European glass eels use internal magnetic compass to navigate waters

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New research from the University of Miami and Norway's Institute of Marine Research has found that the European eel at a certain stage of development use an internal magnetic compass to remember the magnetic direction of tidal waves as they navigate the waters.

European eels are a migratory species that hatch in the Sargasso Sea and then as laevae 5,000 kilometers to Europe's continental slope. There they turn metamorphosize into a transparent larval stage called 'glass eel' and continue to Europe's coast and enter estuaries.

Some of the eels continue to swim upstream to freshwater. Eels that get there then grow into the adult eel stage, which is yellow in color. These eventually become sexually mature, silver eels.

Scientists gathered 222 glass eels flowing in four different directions — north, southeast, south and northwest — from separate estuaries in Austevoll, Norway and put them in a magnetic laboratory facility, according to a study published in the journal Communications Biology.

When the lab's magnetic north was rotated, they observed that the eels turned towards the magnetic direction of the tidal current at their estuary.

The researchers mentioned in the study that this mechanism could be helpful to eels if they lose visual reference points as they move upstream during migration. The eels' magnetic compass could also be used years later when they are silver eels as they return to the Sargasso Sea to spawn and pass away.

RUNDOWN SHOWS:
1. European eels navigating the sea using an internal magnetic compass
2. Explaining the life cycle of European eels
3. How the researchers tested the glass eels
4. How the eels' internal magnetic compass could help them

VOICEOVER (in English):
"New research from the University of Miami and Norway's Institute of Marine Research has found that European eels at a certain stage of development use an internal magnetic compass to remember the magnetic direction of tidal waves as they navigate the waters."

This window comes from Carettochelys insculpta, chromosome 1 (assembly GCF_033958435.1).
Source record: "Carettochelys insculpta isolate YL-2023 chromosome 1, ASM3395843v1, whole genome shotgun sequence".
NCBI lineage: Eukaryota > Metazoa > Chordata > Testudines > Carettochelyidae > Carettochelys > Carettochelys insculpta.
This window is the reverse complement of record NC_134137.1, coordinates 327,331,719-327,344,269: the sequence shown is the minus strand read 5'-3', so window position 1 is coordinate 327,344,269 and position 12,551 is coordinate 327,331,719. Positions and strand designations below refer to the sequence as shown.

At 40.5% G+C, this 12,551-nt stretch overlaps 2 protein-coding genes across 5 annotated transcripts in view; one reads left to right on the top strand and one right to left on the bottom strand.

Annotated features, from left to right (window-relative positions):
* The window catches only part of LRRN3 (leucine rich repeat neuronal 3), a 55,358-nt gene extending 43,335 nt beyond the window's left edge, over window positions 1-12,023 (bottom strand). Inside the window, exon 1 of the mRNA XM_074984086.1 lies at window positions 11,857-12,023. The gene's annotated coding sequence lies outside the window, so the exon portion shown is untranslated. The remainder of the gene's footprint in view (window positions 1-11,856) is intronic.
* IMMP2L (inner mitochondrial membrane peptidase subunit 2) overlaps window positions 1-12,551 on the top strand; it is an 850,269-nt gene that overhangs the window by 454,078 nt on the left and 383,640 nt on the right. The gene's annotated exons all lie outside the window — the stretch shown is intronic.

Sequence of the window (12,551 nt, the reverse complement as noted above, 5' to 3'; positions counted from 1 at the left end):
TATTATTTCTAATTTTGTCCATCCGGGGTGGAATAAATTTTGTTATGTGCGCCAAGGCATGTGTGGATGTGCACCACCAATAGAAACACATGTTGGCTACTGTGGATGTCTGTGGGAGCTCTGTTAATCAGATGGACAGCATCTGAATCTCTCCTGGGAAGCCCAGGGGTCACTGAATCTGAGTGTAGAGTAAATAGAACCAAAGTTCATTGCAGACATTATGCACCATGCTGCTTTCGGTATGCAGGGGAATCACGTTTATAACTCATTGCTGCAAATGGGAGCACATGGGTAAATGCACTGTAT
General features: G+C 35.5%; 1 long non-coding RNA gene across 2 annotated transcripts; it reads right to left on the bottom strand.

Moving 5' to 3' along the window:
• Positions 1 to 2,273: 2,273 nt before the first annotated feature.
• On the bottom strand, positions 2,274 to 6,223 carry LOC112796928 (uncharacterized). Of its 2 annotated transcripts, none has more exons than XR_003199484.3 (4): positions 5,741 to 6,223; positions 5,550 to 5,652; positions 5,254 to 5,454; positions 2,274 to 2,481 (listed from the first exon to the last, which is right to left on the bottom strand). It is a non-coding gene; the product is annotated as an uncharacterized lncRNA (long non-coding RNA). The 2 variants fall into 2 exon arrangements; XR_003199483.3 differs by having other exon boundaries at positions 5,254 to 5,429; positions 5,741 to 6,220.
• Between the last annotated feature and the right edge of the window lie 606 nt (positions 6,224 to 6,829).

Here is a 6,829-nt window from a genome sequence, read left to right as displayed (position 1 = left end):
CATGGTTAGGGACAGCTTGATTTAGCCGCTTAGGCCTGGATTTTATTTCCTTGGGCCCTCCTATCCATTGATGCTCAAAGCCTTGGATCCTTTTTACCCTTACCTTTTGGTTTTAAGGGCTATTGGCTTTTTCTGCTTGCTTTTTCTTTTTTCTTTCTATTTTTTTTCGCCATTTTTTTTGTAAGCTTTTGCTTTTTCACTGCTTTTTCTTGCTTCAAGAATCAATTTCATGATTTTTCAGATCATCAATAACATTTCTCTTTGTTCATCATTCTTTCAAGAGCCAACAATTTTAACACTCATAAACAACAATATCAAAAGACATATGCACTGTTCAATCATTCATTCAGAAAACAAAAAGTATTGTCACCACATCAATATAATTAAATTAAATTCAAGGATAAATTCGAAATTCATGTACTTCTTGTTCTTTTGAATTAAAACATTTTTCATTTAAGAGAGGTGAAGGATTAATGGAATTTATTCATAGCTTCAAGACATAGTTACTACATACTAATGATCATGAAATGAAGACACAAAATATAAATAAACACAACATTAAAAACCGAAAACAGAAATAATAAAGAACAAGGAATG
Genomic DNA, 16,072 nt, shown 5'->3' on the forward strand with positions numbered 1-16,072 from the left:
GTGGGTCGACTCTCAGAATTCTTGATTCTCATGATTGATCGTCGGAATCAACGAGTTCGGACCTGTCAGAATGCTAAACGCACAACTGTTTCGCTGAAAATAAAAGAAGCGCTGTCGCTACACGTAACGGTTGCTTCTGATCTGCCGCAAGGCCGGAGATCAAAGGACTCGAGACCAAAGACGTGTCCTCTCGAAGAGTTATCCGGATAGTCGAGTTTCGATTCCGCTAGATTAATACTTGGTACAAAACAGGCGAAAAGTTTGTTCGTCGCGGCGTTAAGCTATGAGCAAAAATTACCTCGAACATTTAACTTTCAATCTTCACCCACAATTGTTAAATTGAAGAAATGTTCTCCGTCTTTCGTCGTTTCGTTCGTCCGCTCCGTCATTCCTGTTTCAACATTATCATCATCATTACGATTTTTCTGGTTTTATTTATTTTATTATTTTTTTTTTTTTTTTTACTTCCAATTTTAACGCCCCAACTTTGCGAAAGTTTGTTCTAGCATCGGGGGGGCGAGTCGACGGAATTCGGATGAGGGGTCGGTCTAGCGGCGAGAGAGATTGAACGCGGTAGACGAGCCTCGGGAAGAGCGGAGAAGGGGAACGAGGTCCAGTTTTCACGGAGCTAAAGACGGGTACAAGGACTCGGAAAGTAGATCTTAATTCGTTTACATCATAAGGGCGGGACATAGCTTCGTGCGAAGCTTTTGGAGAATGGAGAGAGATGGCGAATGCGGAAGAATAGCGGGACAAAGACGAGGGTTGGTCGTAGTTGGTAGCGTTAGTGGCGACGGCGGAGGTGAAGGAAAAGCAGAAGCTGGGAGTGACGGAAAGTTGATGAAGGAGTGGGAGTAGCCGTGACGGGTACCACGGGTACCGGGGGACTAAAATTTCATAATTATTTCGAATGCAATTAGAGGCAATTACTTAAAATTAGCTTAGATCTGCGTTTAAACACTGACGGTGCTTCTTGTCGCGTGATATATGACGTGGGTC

"European eels are a migratory species that hatch in the Sargasso Sea and as larvae travel 5,000 kilometers to Europe's continental slope. There they metamorphosize into a transparent larval stage called 'glass eel' and continue to Europe's coast and enter estuaries."

"Some of the eels continue to swim upstream to freshwater. Eels that get there then grow into the adult eel stage, which is yellow in color. These eventually become sexually mature, silver eels."

"According to a study published in the journal Communications Biology, scientists gathered 222 glass eels flowing in four different directions — north, southeast, south and northwest — from separate estuaries in Austevoll, Norway and put them in a magnetic laboratory facility."

"When the lab's magnetic north was rotated, they observed that the eels turned towards the magnetic direction of the tidal current at their estuary."

"The researchers mentioned in the study that this mechanism could be helpful to eels if they lose visual reference points as they move upstream during migration."

"The eels' magnetic compass could also be used years later when they are silver eels as they return to the Sargasso Sea to spawn and pass away."

SOURCES: Nature, Science Daily, Sci Tech Daily, University of Miami, International Union for Conservation of Nature
https://www.nature.com/articles/s42003-019-0619-8
https://www.sciencedaily.com/releases/2019/10/191017162216.htm
https://news.miami.edu/rsmas/stories/2019/10/new-study-uncovers-magnetic-memory-of-european-glass-eels.html
https://www.iucnredlist.org/species/60344/45833138#assessment-information